SPC-3 r03 (1394 EXTENDED COPY target descriptor)
PJohansson at acm.org
Thu Jan 10 17:44:12 PST 2002
* From the T10 Reflector (t10 at t10.org), posted by:
* Peter Johansson <PJohansson at ACM.org>
At 07:01 PM 1/10/2002 -0600, Ralph Weber wrote:
>I am opposed to adding an acronym to the acronyms glossary to cover usage
>in exactly one subclause of the standard. The most
>I am willing to do here is a locally defined acronym, meaning that the
>spelled out wording must appear with the first usage.
Well, live with it. The standard is supposed to be for the productive use
of its readers, not for the convenience of its editor.
If you find it preferable, you might add a definition of "configuration
ROM" in place of an acronym. I can supply you with one. Or you might omit
both "ROM" and "configuration ROM". The presence of undefined "bus
information block" doesn't seem to perturb you; the reader may be rightly
referred to IEEE Std 1394a-2000---and the same strategy should apply to
configuration ROM. You'll find no mention of "configuration read-only
memory" in IEEE Std 1394a-2000.
>In as much as no other SCSI protocol employs EUI-64 and directory
>identifier as a SCSI target name, I see no need to change the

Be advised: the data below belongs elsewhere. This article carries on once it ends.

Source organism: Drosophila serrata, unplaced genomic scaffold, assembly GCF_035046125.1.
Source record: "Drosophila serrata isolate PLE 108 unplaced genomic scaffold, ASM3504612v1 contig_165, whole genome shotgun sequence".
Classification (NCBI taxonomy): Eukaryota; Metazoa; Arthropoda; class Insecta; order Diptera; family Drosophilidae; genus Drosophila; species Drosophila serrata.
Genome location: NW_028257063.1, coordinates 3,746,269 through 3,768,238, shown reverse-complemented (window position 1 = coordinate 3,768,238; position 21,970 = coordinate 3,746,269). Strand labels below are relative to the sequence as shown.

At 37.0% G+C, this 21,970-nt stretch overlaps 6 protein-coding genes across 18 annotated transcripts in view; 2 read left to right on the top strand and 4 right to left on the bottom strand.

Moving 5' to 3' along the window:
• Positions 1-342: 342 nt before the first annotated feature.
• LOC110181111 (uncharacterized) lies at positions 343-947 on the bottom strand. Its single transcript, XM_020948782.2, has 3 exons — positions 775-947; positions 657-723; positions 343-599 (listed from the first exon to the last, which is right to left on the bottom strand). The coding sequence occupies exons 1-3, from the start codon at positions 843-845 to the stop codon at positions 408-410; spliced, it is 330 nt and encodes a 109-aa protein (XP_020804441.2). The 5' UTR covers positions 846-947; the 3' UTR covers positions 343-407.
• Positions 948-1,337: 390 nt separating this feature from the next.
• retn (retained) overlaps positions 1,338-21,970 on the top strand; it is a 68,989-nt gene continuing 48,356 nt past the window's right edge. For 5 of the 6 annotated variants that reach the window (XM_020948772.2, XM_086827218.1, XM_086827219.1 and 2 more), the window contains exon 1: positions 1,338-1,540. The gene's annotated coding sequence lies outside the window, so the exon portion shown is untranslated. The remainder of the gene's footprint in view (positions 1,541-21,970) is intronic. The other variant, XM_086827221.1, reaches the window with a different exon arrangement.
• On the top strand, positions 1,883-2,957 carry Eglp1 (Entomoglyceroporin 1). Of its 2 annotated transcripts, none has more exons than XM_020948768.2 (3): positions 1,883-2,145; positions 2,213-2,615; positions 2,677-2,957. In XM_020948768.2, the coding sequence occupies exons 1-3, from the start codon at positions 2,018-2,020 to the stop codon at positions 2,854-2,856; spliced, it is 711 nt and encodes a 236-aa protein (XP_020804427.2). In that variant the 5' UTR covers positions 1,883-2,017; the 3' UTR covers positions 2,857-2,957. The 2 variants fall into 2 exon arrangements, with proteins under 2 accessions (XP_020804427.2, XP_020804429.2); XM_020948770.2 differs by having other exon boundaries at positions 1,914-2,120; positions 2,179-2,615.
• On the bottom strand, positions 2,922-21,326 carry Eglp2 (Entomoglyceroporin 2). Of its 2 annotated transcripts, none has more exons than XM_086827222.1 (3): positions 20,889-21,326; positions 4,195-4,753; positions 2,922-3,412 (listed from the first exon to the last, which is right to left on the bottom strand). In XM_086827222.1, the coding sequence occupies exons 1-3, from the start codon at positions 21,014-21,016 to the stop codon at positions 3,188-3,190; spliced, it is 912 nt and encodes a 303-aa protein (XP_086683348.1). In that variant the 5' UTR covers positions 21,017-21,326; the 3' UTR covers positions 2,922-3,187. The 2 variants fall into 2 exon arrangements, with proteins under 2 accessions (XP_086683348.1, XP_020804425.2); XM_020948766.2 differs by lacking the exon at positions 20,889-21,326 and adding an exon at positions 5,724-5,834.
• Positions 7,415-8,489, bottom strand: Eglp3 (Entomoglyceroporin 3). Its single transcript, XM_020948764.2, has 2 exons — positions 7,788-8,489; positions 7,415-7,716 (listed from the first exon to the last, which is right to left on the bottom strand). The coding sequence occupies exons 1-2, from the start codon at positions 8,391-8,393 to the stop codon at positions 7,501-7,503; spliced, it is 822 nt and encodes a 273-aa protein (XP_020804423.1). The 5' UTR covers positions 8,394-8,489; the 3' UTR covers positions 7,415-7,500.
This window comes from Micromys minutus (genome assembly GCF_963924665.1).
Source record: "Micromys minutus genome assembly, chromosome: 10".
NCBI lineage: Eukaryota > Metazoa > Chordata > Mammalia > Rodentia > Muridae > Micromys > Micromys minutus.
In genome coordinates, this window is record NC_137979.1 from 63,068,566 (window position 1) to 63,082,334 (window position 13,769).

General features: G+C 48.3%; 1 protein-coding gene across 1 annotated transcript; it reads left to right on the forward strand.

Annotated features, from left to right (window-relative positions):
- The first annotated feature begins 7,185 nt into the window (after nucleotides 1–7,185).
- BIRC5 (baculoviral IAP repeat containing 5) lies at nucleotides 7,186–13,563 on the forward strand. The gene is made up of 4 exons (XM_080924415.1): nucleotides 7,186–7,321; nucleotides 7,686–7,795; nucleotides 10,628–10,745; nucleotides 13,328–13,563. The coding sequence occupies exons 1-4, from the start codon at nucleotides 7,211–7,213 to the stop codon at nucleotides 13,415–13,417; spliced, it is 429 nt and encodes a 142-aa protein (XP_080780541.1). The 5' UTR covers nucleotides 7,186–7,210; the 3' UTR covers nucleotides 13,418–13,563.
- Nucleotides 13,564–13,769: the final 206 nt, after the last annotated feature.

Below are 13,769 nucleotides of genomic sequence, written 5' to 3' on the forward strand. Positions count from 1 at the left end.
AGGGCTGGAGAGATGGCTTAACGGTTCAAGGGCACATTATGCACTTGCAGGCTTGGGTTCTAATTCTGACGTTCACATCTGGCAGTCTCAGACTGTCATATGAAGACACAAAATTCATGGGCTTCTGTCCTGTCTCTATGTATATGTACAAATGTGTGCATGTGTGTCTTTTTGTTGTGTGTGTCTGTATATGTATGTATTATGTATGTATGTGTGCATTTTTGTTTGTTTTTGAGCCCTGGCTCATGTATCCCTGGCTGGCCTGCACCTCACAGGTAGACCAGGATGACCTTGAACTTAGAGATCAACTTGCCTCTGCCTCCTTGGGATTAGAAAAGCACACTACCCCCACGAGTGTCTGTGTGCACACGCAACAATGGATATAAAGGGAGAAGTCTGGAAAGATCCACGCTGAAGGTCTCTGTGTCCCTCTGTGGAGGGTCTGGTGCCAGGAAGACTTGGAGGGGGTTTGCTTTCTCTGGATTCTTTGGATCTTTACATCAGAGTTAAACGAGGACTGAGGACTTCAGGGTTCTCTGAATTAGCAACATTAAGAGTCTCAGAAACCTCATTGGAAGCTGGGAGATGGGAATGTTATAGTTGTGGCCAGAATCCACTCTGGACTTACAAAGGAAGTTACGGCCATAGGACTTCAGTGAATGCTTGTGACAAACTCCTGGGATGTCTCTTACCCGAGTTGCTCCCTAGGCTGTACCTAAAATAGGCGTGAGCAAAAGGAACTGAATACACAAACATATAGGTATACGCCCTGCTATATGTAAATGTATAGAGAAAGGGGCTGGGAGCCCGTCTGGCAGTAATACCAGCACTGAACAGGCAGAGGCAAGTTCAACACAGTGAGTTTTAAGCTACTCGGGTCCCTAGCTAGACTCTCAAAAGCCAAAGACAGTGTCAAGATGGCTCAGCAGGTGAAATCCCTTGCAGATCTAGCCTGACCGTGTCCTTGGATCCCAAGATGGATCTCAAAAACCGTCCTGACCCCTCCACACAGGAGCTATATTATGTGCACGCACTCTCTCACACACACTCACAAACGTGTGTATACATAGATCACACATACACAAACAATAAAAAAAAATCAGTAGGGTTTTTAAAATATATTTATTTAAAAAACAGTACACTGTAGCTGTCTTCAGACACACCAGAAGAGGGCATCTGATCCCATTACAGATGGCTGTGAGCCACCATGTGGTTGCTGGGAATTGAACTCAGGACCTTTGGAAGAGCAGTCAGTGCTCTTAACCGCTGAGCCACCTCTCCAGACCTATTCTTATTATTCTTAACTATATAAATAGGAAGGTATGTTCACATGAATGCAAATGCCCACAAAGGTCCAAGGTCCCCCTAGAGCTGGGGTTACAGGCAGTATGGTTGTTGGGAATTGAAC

>cited paragraph for more generality.
Ralph, what I was pointing out has nothing to do with generality or lack
thereof. It seems to me that the descriptor in question identifies not a
target, but a logical unit. After all, it has an LUN field, doesn't it? I
would welcome comment from others.
Secondly, the correction of "IEEE 1394 EUI-64" to "IEEE EUI-64" has nothing
to with generality, either. It's about accuracy. If you visit the IEEE-SA
web site, you'll even discover that the IEEE has registered "EUI-64" as a
trademark (http://standards.ieee.org/regauth/oui/tutorials/EUI64.html). In
other words, the citation form should just be EUI-64, period.
>Until IEEE shows some sign that 1212-2001 exists, [...]
David Ringle, IEEE RevCom Administrator, wrote the Chair of IEEE P1212,
Brian Batchelder, as follows: "I am pleased to inform you that P1212 was
approved as a new standard by the IEEE-SA Standards Board on 6 December
2001. A copy of the document will be forwarded to the Standards
Publications Department. The editor assigned to work on the project will
contact you." I am the editor for P1212; subsequent correspondence from me
to the IEEE revealed that the published standard will be named IEEE Std
I think it very disturbing that you apparently assume, as your starting
position, that I am providing you with misinformation.
>[...] either the current reference stays or no reference of any kind
>appears in the draft.
I do not believe that it is the responsibility of the SPC-3 Project Editor
to set policy. In any case, T10 documents are replete with references to
documents under development. In some unlikely scenario in which the current
revision of the CSR Architecture is not an IEEE approved standard at the
time SPC-3 undergoes its final edits, it would be appropriate to cite IEEE
P1212, Draft 2.0, June 13, 2001.
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PJohansson at ACM.org
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